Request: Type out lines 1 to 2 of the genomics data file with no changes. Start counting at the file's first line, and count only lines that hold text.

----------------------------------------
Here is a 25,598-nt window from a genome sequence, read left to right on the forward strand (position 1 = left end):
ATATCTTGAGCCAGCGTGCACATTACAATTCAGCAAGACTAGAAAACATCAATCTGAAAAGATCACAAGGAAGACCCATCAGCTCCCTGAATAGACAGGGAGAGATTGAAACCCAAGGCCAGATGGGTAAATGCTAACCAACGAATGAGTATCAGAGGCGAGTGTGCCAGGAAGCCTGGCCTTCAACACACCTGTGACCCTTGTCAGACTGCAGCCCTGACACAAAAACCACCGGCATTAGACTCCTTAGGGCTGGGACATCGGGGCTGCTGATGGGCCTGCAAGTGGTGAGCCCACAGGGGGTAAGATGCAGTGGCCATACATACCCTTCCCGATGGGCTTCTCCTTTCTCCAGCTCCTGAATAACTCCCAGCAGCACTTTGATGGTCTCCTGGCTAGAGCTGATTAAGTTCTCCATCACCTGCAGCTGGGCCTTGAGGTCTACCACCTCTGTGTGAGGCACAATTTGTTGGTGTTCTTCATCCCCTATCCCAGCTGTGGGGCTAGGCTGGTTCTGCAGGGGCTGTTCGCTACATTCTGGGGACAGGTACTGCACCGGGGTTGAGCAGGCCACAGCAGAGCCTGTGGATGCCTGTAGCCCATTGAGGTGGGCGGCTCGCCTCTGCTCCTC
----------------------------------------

Here is a 25,598-nt window from a genome sequence, read left to right on the forward strand (position 1 = left end):
ATATCTTGAGCCAGCGTGCACATTACAATTCAGCAAGACTAGAAAACATCAATCTGAAAAGATCACAAGGAAGACCCATCAGCTCCCTGAATAGACAGGGAGAGATTGAAACCCAAGGCCAGATGGGTAAATGCTAACCAACGAATGAGTATCAGAGGCGAGTGTGCCAGGAAGCCTGGCCTTCAACACACCTGTGACCCTTGTCAGACTGCAGCCCTGACACAAAAACCACCGGCATTAGACTCCTTAGGGCTGGGACATCGGGGCTGCTGATGGGCCTGCAAGTGGTGAGCCCACAGGGGGTAAGATGCAGTGGCCATACATACCCTTCCCGATGGGCTTCTCCTTTCTCCAGCTCCTGAATAACTCCCAGCAGCACTTTGATGGTCTCCTGGCTAGAGCTGATTAAGTTCTCCATCACCTGCAGCTGGGCCTTGAGGTCTACCACCTCTGTGTGAGGCACAATTTGTTGGTGTTCTTCATCCCCTATCCCAGCTGTGGGGCTAGGCTGGTTCTGCAGGGGCTGTTCGCTACATTCTGGGGACAGGTACTGCACCGGGGTTGAGCAGGCCACAGCAGAGCCTGTGGATGCCTGTAGCCCATTGAGGTGGGCGGCTCGCCTCTGCTCCTC